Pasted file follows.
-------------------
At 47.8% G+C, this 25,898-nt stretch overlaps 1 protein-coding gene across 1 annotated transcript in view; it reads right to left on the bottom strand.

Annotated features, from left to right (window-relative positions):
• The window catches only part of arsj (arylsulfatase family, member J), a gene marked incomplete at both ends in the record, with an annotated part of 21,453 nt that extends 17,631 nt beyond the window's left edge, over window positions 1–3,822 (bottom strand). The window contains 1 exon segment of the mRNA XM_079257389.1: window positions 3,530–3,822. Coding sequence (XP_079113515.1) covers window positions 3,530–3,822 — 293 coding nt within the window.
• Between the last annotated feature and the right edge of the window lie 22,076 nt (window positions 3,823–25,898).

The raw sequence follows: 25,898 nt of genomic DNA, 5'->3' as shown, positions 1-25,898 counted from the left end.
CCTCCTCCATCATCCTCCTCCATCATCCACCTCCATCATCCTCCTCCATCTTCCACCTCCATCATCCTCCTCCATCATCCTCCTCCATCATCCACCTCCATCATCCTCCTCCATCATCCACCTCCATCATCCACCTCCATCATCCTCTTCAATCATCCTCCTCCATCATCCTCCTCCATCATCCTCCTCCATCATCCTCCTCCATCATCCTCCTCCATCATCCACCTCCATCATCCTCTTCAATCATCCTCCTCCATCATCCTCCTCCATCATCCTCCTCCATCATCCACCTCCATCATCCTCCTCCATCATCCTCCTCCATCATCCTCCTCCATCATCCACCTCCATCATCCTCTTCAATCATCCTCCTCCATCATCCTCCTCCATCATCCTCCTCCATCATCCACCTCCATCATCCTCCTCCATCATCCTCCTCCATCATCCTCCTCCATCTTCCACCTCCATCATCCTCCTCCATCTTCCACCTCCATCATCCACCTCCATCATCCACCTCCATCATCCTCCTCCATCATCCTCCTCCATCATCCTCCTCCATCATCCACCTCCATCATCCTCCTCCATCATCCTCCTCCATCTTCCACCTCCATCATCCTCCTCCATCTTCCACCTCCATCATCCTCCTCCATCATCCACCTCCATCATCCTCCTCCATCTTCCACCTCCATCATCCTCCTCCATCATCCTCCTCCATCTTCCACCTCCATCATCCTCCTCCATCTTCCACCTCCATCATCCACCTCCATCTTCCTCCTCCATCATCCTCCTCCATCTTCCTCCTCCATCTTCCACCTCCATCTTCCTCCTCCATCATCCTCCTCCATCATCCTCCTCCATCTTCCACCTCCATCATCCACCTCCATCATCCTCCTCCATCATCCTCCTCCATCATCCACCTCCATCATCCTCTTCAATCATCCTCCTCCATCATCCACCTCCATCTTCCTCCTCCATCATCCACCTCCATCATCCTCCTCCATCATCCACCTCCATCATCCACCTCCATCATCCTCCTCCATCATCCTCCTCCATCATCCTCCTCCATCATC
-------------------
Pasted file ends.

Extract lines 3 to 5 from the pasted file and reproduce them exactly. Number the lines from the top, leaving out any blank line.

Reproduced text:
• The window catches only part of arsj (arylsulfatase family, member J), a gene marked incomplete at both ends in the record, with an annotated part of 21,453 nt that extends 17,631 nt beyond the window's left edge, over window positions 1–3,822 (bottom strand). The window contains 1 exon segment of the mRNA XM_079257389.1: window positions 3,530–3,822. Coding sequence (XP_079113515.1) covers window positions 3,530–3,822 — 293 coding nt within the window.
• Between the last annotated feature and the right edge of the window lie 22,076 nt (window positions 3,823–25,898).

The raw sequence follows: 25,898 nt of genomic DNA, 5'->3' as shown, positions 1-25,898 counted from the left end.